C - Observable Check/Evaluation Environments

  1. The ACP Manual, Section 6.15 speaks about creating an ‘observable environment’ in support of pilot performance.
  2. While there is no change to performance requirements, ACPs and AQPEs represent both the Minister and their sponsoring air operators, and have an important role to play. ACPs and AQPEs should be open to discussions related to COVID-19 with a view to reducing candidate apprehension where possible.

D - Working Group on Modernization of Training and Checking

  1. Efforts to examine the modernization of training and checking (CARs Subparts 604, 702 to 704) have now resumed. Please consult the following information: Modernizing and Enhancing Pilot Training Regulations.
  2. Efforts to examine the modernization of training and checking (CARs Subpart 705) have been delayed due to COVID.

E - Extensions and Alternative ACP Requirements

  1. In response to COVID-19, an extension to the valid-to date of ACP courses, monitor checks and accreditations may be provided if an ACP course or monitor check cannot be completed. Alternatives to normal ACP Monitor Check requirements are also provided.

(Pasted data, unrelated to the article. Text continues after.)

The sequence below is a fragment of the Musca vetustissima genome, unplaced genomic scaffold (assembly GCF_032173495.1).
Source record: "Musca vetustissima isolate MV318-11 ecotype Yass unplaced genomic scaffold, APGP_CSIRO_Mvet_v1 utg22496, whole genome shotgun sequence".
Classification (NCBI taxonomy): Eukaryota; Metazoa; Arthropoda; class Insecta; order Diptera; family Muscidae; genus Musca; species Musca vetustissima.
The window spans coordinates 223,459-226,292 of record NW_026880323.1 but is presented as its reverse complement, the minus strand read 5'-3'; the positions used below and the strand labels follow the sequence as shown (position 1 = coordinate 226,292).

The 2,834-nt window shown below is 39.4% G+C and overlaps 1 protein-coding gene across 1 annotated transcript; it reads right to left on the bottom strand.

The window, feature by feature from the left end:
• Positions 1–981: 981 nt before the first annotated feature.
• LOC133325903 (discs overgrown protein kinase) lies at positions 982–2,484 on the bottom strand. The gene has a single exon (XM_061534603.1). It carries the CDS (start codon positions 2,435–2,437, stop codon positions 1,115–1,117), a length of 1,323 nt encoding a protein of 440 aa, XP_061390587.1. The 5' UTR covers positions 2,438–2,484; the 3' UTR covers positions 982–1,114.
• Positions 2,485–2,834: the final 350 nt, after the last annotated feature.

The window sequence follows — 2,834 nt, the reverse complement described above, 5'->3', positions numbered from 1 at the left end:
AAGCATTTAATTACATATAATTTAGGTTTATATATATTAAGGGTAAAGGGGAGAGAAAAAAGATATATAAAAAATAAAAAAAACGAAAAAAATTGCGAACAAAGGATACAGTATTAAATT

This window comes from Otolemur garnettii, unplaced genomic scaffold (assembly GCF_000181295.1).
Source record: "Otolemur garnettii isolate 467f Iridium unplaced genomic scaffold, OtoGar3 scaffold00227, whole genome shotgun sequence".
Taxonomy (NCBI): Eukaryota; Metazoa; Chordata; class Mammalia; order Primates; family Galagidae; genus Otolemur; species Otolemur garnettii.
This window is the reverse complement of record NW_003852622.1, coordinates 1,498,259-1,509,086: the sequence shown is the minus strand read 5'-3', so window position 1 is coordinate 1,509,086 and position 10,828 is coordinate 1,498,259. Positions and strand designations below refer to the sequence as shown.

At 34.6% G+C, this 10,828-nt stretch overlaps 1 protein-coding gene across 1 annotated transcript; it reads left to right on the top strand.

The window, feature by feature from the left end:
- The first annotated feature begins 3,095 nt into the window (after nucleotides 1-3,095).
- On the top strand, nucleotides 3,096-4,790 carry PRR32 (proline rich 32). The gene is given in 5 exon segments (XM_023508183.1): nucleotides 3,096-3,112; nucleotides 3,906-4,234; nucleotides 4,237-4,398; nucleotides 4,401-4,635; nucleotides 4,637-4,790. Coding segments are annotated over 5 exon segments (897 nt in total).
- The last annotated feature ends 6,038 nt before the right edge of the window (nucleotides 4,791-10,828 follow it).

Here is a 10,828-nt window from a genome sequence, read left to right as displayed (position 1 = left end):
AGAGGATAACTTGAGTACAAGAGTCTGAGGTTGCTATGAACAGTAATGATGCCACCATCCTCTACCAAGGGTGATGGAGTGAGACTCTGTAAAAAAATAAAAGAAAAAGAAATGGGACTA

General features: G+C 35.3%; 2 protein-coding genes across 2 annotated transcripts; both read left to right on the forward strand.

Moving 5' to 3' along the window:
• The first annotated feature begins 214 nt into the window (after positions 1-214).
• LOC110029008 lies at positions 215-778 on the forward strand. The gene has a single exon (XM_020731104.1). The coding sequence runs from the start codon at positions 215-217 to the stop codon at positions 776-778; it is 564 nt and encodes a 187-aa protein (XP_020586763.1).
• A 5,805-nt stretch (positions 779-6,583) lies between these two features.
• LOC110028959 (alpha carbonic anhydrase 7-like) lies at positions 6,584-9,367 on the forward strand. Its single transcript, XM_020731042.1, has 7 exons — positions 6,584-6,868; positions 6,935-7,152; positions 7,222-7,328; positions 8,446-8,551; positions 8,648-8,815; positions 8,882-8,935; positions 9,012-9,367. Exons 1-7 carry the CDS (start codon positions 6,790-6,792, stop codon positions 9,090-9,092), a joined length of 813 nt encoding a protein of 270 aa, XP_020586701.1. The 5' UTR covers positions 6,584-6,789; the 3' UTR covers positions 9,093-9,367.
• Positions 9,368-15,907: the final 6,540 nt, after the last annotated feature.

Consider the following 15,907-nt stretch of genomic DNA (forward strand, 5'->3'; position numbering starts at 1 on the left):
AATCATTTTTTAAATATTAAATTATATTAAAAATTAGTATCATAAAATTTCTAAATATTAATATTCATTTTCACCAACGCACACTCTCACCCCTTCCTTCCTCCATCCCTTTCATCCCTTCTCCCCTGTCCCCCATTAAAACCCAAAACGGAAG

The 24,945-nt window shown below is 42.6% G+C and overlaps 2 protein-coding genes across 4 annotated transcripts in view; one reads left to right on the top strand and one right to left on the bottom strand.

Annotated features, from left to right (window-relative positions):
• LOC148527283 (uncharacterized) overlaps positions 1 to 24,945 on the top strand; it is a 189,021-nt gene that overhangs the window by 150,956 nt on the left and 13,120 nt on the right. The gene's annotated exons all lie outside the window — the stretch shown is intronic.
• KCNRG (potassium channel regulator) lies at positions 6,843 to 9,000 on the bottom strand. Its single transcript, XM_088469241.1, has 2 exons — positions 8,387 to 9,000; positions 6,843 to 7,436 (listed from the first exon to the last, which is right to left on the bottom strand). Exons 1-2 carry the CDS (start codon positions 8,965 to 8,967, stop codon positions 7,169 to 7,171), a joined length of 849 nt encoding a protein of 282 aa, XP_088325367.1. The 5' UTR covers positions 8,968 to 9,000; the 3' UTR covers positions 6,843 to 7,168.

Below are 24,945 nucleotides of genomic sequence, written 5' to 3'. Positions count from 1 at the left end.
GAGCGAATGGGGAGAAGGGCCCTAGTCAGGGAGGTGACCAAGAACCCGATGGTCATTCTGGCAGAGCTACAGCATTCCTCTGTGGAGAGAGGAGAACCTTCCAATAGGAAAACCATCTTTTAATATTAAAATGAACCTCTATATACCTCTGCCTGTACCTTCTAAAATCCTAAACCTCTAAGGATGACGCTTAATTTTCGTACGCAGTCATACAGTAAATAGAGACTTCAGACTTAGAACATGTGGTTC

Element

Temporary Policy Change

ACP Courses - Extensions

The validly period of ACP courses is normally 36 months in accordance with ACP Manual (10th Ed.), section 3.8(5).

In response to COVID-19, the validity period of all ACP courses expiring on (or after) 1 April 2020 may be extended by six (6) months.

ACPs that desire an extension to their validity period must inform and have the approval of their Transport Canada issuing authority.

Those ACPs with extensions until (or after) 1 April 2020 are included in this temporary policy change provided they use their existing (i.e., original) valid-to date in the new extension calculation.